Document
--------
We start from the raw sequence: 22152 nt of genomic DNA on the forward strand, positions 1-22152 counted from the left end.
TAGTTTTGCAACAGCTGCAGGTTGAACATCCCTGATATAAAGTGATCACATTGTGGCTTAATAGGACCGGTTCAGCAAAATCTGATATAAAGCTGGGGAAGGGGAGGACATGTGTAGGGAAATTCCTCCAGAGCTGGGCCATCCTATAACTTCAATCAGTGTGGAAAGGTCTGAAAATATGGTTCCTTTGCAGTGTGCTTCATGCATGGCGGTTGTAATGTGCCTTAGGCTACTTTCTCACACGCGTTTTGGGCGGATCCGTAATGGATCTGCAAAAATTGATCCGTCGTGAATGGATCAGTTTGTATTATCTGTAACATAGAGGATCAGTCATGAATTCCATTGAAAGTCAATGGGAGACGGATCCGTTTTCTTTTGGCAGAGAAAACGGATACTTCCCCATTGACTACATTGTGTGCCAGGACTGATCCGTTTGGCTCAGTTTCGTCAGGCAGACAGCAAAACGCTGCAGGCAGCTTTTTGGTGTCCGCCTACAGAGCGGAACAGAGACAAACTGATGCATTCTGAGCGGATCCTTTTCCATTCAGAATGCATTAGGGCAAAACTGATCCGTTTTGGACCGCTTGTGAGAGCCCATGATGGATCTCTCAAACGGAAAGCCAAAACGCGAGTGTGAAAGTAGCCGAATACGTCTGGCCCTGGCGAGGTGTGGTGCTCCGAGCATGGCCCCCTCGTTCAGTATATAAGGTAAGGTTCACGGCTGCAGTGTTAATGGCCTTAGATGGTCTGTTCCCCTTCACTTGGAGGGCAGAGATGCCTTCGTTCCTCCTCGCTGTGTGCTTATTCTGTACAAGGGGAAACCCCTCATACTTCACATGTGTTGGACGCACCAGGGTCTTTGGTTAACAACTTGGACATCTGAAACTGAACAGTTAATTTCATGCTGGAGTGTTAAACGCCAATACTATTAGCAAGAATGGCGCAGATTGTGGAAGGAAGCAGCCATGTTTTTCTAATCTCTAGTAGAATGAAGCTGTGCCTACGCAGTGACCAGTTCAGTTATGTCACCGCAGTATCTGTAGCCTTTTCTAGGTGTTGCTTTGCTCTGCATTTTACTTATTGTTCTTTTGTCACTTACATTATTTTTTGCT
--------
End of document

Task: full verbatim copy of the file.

We start from the raw sequence: 22152 nt of genomic DNA on the forward strand, positions 1-22152 counted from the left end.
TAGTTTTGCAACAGCTGCAGGTTGAACATCCCTGATATAAAGTGATCACATTGTGGCTTAATAGGACCGGTTCAGCAAAATCTGATATAAAGCTGGGGAAGGGGAGGACATGTGTAGGGAAATTCCTCCAGAGCTGGGCCATCCTATAACTTCAATCAGTGTGGAAAGGTCTGAAAATATGGTTCCTTTGCAGTGTGCTTCATGCATGGCGGTTGTAATGTGCCTTAGGCTACTTTCTCACACGCGTTTTGGGCGGATCCGTAATGGATCTGCAAAAATTGATCCGTCGTGAATGGATCAGTTTGTATTATCTGTAACATAGAGGATCAGTCATGAATTCCATTGAAAGTCAATGGGAGACGGATCCGTTTTCTTTTGGCAGAGAAAACGGATACTTCCCCATTGACTACATTGTGTGCCAGGACTGATCCGTTTGGCTCAGTTTCGTCAGGCAGACAGCAAAACGCTGCAGGCAGCTTTTTGGTGTCCGCCTACAGAGCGGAACAGAGACAAACTGATGCATTCTGAGCGGATCCTTTTCCATTCAGAATGCATTAGGGCAAAACTGATCCGTTTTGGACCGCTTGTGAGAGCCCATGATGGATCTCTCAAACGGAAAGCCAAAACGCGAGTGTGAAAGTAGCCGAATACGTCTGGCCCTGGCGAGGTGTGGTGCTCCGAGCATGGCCCCCTCGTTCAGTATATAAGGTAAGGTTCACGGCTGCAGTGTTAATGGCCTTAGATGGTCTGTTCCCCTTCACTTGGAGGGCAGAGATGCCTTCGTTCCTCCTCGCTGTGTGCTTATTCTGTACAAGGGGAAACCCCTCATACTTCACATGTGTTGGACGCACCAGGGTCTTTGGTTAACAACTTGGACATCTGAAACTGAACAGTTAATTTCATGCTGGAGTGTTAAACGCCAATACTATTAGCAAGAATGGCGCAGATTGTGGAAGGAAGCAGCCATGTTTTTCTAATCTCTAGTAGAATGAAGCTGTGCCTACGCAGTGACCAGTTCAGTTATGTCACCGCAGTATCTGTAGCCTTTTCTAGGTGTTGCTTTGCTCTGCATTTTACTTATTGTTCTTTTGTCACTTACATTATTTTTTGCT